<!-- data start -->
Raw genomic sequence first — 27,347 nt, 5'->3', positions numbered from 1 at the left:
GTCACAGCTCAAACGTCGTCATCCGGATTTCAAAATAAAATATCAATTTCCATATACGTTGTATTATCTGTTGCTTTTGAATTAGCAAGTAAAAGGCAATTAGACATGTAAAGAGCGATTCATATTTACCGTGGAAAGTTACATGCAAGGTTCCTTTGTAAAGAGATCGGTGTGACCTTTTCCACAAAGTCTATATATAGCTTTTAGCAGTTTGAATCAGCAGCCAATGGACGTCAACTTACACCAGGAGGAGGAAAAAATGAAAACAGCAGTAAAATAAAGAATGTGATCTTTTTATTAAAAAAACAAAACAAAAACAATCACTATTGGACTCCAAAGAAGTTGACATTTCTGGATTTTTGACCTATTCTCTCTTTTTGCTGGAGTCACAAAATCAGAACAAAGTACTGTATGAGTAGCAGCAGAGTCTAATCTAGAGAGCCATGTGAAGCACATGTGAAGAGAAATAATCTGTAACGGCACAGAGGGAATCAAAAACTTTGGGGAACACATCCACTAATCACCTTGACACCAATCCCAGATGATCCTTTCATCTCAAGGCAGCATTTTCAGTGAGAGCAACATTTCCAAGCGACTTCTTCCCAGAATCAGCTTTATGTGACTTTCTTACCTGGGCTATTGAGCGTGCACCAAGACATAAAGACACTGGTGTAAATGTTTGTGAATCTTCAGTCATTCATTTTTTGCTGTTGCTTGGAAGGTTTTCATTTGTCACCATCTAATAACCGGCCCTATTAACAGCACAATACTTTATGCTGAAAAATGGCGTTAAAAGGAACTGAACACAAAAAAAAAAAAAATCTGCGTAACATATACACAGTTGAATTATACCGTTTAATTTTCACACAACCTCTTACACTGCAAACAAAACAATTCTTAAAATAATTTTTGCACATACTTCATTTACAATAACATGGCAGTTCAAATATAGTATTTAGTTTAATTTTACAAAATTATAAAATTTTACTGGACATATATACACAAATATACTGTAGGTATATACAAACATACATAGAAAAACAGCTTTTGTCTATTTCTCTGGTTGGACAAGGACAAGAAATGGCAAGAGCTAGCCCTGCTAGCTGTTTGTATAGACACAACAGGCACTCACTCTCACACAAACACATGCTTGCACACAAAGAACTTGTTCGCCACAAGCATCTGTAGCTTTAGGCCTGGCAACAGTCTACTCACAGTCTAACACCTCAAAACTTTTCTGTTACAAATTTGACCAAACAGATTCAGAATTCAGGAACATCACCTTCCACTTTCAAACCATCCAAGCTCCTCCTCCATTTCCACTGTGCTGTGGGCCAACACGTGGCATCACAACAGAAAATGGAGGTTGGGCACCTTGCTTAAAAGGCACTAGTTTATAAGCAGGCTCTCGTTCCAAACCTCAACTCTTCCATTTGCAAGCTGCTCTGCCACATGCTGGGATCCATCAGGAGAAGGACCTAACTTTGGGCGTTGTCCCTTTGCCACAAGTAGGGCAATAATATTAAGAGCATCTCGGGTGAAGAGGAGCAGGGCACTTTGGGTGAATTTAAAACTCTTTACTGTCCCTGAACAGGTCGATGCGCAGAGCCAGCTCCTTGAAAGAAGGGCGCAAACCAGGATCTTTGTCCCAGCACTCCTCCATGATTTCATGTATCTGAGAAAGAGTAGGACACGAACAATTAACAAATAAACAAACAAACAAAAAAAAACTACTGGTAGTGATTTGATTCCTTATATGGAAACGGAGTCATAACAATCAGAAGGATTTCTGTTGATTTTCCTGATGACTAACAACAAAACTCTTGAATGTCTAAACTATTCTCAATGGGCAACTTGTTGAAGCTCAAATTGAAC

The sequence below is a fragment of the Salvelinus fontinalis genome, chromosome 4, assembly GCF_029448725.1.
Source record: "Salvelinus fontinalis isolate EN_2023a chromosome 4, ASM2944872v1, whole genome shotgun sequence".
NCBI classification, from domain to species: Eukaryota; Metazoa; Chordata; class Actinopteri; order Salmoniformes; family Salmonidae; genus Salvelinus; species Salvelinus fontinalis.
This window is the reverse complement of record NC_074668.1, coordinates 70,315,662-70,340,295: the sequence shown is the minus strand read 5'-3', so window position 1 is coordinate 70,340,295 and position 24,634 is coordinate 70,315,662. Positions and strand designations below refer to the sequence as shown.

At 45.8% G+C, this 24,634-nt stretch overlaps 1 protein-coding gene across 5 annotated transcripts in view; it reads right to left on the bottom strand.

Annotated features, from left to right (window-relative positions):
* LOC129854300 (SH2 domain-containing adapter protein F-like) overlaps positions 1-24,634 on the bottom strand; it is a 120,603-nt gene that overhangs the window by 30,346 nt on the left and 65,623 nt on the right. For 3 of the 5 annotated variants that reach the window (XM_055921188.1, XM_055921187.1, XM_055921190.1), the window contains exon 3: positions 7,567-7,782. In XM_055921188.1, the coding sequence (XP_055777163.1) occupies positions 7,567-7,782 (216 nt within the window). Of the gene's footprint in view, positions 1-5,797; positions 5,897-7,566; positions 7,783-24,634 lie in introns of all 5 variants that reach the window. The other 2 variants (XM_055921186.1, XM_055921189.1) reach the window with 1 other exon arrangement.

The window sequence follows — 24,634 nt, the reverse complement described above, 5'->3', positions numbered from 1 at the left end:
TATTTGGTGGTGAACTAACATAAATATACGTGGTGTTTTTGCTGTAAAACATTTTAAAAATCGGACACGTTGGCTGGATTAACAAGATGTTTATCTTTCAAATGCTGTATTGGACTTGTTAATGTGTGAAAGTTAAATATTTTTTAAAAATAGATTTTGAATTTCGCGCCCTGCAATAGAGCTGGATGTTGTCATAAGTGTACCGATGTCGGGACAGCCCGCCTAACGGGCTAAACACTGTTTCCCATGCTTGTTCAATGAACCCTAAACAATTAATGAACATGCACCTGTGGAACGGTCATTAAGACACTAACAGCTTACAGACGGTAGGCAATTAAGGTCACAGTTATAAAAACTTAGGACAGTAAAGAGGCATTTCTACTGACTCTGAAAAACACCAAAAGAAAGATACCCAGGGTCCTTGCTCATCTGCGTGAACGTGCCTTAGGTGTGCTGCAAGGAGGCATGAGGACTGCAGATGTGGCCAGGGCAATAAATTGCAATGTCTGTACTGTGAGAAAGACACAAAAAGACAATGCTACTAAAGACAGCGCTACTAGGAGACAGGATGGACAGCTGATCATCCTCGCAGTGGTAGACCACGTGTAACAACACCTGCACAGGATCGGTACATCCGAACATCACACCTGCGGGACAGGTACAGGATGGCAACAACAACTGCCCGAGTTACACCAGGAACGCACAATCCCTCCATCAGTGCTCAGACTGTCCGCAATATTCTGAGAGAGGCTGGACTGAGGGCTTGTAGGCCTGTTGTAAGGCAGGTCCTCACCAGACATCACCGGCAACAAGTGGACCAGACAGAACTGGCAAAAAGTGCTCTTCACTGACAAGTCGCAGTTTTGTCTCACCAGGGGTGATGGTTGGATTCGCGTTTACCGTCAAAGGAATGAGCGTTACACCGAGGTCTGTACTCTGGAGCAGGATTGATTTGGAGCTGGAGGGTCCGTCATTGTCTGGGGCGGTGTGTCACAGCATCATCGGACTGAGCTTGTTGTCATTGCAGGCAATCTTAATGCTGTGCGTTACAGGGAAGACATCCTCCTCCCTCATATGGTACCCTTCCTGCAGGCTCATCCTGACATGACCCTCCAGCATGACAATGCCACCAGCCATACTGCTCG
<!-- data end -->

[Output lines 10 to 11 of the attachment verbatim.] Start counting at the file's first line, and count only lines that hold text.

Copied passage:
The window sequence follows — 24,634 nt, the reverse complement described above, 5'->3', positions numbered from 1 at the left end:
TATTTGGTGGTGAACTAACATAAATATACGTGGTGTTTTTGCTGTAAAACATTTTAAAAATCGGACACGTTGGCTGGATTAACAAGATGTTTATCTTTCAAATGCTGTATTGGACTTGTTAATGTGTGAAAGTTAAATATTTTTTAAAAATAGATTTTGAATTTCGCGCCCTGCAATAGAGCTGGATGTTGTCATAAGTGTACCGATGTCGGGACAGCCCGCCTAACGGGCTAAACACTGTTTCCCATGCTTGTTCAATGAACCCTAAACAATTAATGAACATGCACCTGTGGAACGGTCATTAAGACACTAACAGCTTACAGACGGTAGGCAATTAAGGTCACAGTTATAAAAACTTAGGACAGTAAAGAGGCATTTCTACTGACTCTGAAAAACACCAAAAGAAAGATACCCAGGGTCCTTGCTCATCTGCGTGAACGTGCCTTAGGTGTGCTGCAAGGAGGCATGAGGACTGCAGATGTGGCCAGGGCAATAAATTGCAATGTCTGTACTGTGAGAAAGACACAAAAAGACAATGCTACTAAAGACAGCGCTACTAGGAGACAGGATGGACAGCTGATCATCCTCGCAGTGGTAGACCACGTGTAACAACACCTGCACAGGATCGGTACATCCGAACATCACACCTGCGGGACAGGTACAGGATGGCAACAACAACTGCCCGAGTTACACCAGGAACGCACAATCCCTCCATCAGTGCTCAGACTGTCCGCAATATTCTGAGAGAGGCTGGACTGAGGGCTTGTAGGCCTGTTGTAAGGCAGGTCCTCACCAGACATCACCGGCAACAAGTGGACCAGACAGAACTGGCAAAAAGTGCTCTTCACTGACAAGTCGCAGTTTTGTCTCACCAGGGGTGATGGTTGGATTCGCGTTTACCGTCAAAGGAATGAGCGTTACACCGAGGTCTGTACTCTGGAGCAGGATTGATTTGGAGCTGGAGGGTCCGTCATTGTCTGGGGCGGTGTGTCACAGCATCATCGGACTGAGCTTGTTGTCATTGCAGGCAATCTTAATGCTGTGCGTTACAGGGAAGACATCCTCCTCCCTCATATGGTACCCTTCCTGCAGGCTCATCCTGACATGACCCTCCAGCATGACAATGCCACCAGCCATACTGCTCG